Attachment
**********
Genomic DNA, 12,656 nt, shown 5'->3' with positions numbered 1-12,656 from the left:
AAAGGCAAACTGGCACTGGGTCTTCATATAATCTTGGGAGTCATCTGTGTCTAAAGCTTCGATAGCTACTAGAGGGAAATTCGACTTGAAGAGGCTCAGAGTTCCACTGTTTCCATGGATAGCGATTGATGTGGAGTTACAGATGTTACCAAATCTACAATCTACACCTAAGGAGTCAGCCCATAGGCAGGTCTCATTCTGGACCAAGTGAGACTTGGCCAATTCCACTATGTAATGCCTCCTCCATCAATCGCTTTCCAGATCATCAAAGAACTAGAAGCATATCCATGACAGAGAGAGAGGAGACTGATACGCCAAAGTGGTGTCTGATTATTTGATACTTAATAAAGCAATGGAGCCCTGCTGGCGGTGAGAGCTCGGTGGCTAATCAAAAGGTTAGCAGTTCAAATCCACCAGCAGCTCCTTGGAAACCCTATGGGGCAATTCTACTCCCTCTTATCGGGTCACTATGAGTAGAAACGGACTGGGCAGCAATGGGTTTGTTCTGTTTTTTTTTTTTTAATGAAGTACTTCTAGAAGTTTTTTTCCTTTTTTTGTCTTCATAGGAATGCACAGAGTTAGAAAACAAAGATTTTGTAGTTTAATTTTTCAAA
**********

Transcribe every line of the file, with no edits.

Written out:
Genomic DNA, 12,656 nt, shown 5'->3' with positions numbered 1-12,656 from the left:
AAAGGCAAACTGGCACTGGGTCTTCATATAATCTTGGGAGTCATCTGTGTCTAAAGCTTCGATAGCTACTAGAGGGAAATTCGACTTGAAGAGGCTCAGAGTTCCACTGTTTCCATGGATAGCGATTGATGTGGAGTTACAGATGTTACCAAATCTACAATCTACACCTAAGGAGTCAGCCCATAGGCAGGTCTCATTCTGGACCAAGTGAGACTTGGCCAATTCCACTATGTAATGCCTCCTCCATCAATCGCTTTCCAGATCATCAAAGAACTAGAAGCATATCCATGACAGAGAGAGAGGAGACTGATACGCCAAAGTGGTGTCTGATTATTTGATACTTAATAAAGCAATGGAGCCCTGCTGGCGGTGAGAGCTCGGTGGCTAATCAAAAGGTTAGCAGTTCAAATCCACCAGCAGCTCCTTGGAAACCCTATGGGGCAATTCTACTCCCTCTTATCGGGTCACTATGAGTAGAAACGGACTGGGCAGCAATGGGTTTGTTCTGTTTTTTTTTTTTTAATGAAGTACTTCTAGAAGTTTTTTTCCTTTTTTTGTCTTCATAGGAATGCACAGAGTTAGAAAACAAAGATTTTGTAGTTTAATTTTTCAAA